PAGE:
The egoistic component, in contrast, is counterintuitive: It is based on the simple matter of fact that serving others will make us happy. Doing something good to another person triggers the same response in the reward centre of our brain as does eating chocolate! ((And it doesn’t make you fat!)) In England, Richard Layard launched a huge movement a couple of weeks ago based on this fact, and it has been proven again and again in scientific studies and philosophical inquiries on the topic: Do good things to others and you will be happy. ((For example, check this study on giving money to others opposed to spending it alone or The How of Happiness by research psychologist and University of California professor of psychology Sonja Lyubomirsky.))
This is Reason-Why productivity: Do something because it matters, do something because it makes you happy, and do something in order to make others happy as well. Simple. If, in contrast, you don’t have any good reason for whatever you are doing, you better change your job as soon as you can. Seriously. ((Even if it sounds hard.))
Burn Your To Do List!
The single most useless, dangerous and soul-destroying item for any creative person is a daily planner. Honestly, there are few things that have hindered us so much from getting our creative work done in a happy manner as these annoying bastards. ((Oh yes, I am totally polarizing here for your entertainment purposes. Why do you ask?))
Just look at any typical daily planner like the ones popular in many offices: We are provided with plenty of white space to fill the hours between 7 in the morning and 10 at night, and in consequence we tend to think that during these 15 hours it should be possible to change the world.
We get excited as we plan our day – but at night, when we lay down to sleep, nothing has worked out as foreseen: The novel wasn’t advanced (7-9am), the email inbox isn’t down to zero (9-10am), we didn’t go with the kids to the park (4-6pm) or with our buddies to have a few drinks (8-10pm), nor did we cook our own dinner (6-8pm) or found the time to read Proust (10pm+). The only thing we managed to do was getting to the office, but even there our work was mediocre at best. 15 hours slipped, and we don’t know what happened.
Fortunately, there is a simple solution for these problems: Burn your planners! Trash your to-do lists! Bury your productivity anxieties! And instead, become your own energy manager! As you do this, you allow yourself to go with the flow and stay happy with whatever task it is you are currently working on.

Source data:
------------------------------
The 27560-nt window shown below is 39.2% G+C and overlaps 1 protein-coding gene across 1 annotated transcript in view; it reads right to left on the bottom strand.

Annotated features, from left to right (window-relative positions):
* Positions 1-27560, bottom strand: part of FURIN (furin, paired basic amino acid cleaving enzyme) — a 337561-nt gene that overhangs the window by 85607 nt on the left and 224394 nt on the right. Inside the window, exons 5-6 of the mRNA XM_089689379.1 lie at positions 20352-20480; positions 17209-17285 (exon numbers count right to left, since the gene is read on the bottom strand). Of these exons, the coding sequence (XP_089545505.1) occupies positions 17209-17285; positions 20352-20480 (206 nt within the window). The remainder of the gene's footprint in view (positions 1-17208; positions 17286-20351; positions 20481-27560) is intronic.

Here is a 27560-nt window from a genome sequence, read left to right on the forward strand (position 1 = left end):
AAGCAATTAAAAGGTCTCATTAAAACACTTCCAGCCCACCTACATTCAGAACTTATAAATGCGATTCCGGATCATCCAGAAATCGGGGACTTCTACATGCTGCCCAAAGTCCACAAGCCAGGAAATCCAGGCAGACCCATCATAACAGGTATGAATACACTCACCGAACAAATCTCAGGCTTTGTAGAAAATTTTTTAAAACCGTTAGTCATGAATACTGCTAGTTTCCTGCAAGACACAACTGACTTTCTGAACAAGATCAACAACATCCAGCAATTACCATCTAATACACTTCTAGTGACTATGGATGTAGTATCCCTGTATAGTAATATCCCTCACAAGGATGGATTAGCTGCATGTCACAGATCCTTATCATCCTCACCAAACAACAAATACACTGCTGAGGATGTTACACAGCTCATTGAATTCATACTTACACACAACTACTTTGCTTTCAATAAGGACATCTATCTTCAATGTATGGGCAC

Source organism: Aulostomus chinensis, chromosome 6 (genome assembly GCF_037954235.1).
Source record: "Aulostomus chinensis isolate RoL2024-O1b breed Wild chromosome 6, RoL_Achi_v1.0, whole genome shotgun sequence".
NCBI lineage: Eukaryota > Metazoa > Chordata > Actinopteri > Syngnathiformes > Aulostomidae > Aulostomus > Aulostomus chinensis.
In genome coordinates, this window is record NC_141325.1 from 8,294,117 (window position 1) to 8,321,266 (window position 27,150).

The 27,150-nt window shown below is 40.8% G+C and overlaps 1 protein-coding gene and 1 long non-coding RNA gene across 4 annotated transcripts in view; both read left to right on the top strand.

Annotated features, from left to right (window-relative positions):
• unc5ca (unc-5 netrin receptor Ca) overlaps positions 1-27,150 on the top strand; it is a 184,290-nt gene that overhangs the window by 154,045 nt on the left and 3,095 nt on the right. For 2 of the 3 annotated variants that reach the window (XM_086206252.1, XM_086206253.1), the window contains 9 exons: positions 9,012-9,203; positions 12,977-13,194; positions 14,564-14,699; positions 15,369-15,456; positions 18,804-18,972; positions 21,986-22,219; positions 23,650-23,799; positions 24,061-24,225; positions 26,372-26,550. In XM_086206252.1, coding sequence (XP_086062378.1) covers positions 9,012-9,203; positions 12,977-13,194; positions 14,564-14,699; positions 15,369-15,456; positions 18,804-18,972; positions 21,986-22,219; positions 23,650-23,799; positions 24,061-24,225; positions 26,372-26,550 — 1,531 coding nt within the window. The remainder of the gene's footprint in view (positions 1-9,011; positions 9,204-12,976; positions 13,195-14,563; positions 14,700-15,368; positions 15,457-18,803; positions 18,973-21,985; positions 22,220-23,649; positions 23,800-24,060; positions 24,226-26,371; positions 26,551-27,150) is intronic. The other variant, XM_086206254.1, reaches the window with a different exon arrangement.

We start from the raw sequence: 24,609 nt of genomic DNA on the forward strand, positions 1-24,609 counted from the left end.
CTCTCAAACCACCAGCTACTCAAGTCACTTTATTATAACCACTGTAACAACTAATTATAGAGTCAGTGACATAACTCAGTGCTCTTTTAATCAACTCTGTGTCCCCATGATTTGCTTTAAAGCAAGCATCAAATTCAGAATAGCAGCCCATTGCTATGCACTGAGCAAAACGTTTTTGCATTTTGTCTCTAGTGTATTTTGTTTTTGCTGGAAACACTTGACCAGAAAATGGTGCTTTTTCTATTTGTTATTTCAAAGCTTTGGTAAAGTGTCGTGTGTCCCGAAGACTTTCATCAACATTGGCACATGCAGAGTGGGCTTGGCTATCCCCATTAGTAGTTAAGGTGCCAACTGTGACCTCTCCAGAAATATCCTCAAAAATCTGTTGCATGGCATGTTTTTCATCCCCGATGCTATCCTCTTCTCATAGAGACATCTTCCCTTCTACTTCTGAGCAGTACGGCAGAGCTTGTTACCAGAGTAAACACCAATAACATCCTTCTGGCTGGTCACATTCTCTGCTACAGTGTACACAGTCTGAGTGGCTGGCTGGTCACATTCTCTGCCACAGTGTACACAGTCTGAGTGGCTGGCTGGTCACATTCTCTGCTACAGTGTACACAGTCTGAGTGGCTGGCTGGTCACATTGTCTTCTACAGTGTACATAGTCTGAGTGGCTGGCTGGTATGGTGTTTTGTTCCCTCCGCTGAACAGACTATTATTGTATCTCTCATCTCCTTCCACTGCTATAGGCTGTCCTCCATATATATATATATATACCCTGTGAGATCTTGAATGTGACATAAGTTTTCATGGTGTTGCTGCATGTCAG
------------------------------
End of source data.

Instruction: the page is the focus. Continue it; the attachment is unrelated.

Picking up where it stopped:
Energy Management 101
Time management simply doesn’t work for most of us. As it turns out, creative persons are thriving on a maker’s schedule rather than a manager’s schedule: The manager is used to working in clearly allotted time-slots – the maker isn’t. Now, the creative can ignore this fact, because managers are the cool shit and all, and force herself into adapting to the manager’s schedule. The end result, though, will most likely be tears and anger and no important work done whatsoever.
Alternatively, she could start to manage her energy rather than her time! Fortunately, managing our energy is simple and especially useful and enjoyable for creative workers. Here’s a quick how-to:
1. Identify how your energy flows during the day.
Are you a lark or a night owl? What food gives you energy, what food makes you feel tired? How about exercise, movement, fresh air? Also, consider your environment: Do you prefer heat or coolness, being alone or with people, silence or music or street noise, and do some of these work better for some tasks than others?
2. Experiment with sleep cycles.
Are six hours really enough for you? Try sleeping seven, eight, nine hours. Or, if you already sleep a lot, try reducing it a bit. Sometimes, oversleeping might suck your energies. During the day, then, take that nap. I am currently experimenting with biphasic sleep, i.e. sleeping one or two hours in the afternoon and only six hours at night. It feels wonderful so far, more on that soon on TFA!
3. Organize your tasks according to their energy requirements instead of simply filling a daily planner based on unrealistic fantasies of super-productivity.
Some categories you might want to consider:
- Thinking and intellectual tasks
- Creative and manual tasks